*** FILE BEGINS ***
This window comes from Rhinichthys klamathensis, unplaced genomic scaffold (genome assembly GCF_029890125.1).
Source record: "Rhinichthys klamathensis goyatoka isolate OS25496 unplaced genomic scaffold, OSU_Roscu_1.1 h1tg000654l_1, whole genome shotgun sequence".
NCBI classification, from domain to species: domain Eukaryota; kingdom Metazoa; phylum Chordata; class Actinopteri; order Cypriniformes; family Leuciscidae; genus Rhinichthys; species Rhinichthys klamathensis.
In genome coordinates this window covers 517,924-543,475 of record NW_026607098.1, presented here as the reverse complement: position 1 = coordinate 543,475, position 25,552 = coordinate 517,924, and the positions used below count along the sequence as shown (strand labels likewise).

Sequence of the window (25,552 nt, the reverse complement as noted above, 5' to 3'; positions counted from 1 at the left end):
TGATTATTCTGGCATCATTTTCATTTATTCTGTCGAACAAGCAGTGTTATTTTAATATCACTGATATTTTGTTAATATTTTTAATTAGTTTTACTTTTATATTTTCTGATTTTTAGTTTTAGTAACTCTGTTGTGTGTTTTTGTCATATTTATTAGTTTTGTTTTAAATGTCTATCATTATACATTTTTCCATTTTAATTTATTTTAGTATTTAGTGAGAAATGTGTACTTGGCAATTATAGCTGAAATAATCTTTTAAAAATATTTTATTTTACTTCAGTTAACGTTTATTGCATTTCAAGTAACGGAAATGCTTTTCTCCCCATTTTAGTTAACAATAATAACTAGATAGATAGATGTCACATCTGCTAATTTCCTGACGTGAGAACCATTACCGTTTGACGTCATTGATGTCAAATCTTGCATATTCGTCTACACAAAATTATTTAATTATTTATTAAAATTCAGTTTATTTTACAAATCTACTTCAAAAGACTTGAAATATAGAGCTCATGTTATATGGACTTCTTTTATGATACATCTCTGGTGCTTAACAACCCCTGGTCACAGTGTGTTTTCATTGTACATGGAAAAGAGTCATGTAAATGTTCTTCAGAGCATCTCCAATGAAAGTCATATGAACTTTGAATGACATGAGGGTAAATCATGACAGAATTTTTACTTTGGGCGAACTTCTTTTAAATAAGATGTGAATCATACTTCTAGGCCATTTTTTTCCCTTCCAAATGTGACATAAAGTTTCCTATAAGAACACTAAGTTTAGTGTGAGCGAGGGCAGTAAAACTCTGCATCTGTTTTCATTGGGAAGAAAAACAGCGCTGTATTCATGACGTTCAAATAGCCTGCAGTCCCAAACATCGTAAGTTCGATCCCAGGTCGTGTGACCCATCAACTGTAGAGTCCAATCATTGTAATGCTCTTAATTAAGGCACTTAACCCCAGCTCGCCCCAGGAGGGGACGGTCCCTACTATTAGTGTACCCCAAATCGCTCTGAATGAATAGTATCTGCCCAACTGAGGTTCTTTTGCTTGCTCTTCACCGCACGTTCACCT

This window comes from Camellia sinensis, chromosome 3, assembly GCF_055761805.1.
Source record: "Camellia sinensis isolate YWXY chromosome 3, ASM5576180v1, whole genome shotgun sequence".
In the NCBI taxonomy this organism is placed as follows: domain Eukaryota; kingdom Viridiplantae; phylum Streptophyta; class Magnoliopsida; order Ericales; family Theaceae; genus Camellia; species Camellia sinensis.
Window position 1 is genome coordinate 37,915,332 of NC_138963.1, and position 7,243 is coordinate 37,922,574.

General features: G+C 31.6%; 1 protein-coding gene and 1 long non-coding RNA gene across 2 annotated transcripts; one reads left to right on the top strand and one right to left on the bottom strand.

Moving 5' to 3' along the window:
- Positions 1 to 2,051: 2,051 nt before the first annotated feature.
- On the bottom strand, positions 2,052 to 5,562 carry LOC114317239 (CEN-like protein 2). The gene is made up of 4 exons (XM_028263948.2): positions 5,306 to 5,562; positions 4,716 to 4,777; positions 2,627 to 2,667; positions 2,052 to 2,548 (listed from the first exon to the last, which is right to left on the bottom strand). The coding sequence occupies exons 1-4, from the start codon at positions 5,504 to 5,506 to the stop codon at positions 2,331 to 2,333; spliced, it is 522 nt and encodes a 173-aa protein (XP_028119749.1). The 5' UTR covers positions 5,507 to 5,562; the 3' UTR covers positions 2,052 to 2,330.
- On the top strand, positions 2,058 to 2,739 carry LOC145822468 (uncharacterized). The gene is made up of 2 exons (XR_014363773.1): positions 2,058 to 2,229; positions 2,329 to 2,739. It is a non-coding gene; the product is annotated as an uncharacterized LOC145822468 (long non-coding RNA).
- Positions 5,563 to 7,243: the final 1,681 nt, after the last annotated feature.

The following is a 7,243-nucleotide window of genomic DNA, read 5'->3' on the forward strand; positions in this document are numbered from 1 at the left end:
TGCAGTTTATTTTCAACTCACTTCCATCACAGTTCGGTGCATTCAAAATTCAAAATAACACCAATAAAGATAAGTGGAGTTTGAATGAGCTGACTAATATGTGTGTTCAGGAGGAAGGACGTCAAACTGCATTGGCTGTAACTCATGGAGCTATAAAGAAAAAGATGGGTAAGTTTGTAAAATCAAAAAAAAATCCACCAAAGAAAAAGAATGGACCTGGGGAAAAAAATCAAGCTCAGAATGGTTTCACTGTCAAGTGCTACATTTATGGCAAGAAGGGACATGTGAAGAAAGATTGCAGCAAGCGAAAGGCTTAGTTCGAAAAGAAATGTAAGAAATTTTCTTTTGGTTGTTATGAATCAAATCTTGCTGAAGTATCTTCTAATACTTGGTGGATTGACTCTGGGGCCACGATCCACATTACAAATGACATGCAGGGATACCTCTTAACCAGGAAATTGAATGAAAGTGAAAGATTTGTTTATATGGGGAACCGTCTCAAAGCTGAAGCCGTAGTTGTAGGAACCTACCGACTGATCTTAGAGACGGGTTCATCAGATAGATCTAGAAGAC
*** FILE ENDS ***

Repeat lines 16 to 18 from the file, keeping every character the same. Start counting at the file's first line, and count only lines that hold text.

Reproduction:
- Positions 5,563 to 7,243: the final 1,681 nt, after the last annotated feature.

The following is a 7,243-nucleotide window of genomic DNA, read 5'->3' on the forward strand; positions in this document are numbered from 1 at the left end:
TGCAGTTTATTTTCAACTCACTTCCATCACAGTTCGGTGCATTCAAAATTCAAAATAACACCAATAAAGATAAGTGGAGTTTGAATGAGCTGACTAATATGTGTGTTCAGGAGGAAGGACGTCAAACTGCATTGGCTGTAACTCATGGAGCTATAAAGAAAAAGATGGGTAAGTTTGTAAAATCAAAAAAAAATCCACCAAAGAAAAAGAATGGACCTGGGGAAAAAAATCAAGCTCAGAATGGTTTCACTGTCAAGTGCTACATTTATGGCAAGAAGGGACATGTGAAGAAAGATTGCAGCAAGCGAAAGGCTTAGTTCGAAAAGAAATGTAAGAAATTTTCTTTTGGTTGTTATGAATCAAATCTTGCTGAAGTATCTTCTAATACTTGGTGGATTGACTCTGGGGCCACGATCCACATTACAAATGACATGCAGGGATACCTCTTAACCAGGAAATTGAATGAAAGTGAAAGATTTGTTTATATGGGGAACCGTCTCAAAGCTGAAGCCGTAGTTGTAGGAACCTACCGACTGATCTTAGAGACGGGTTCATCAGATAGATCTAGAAGAC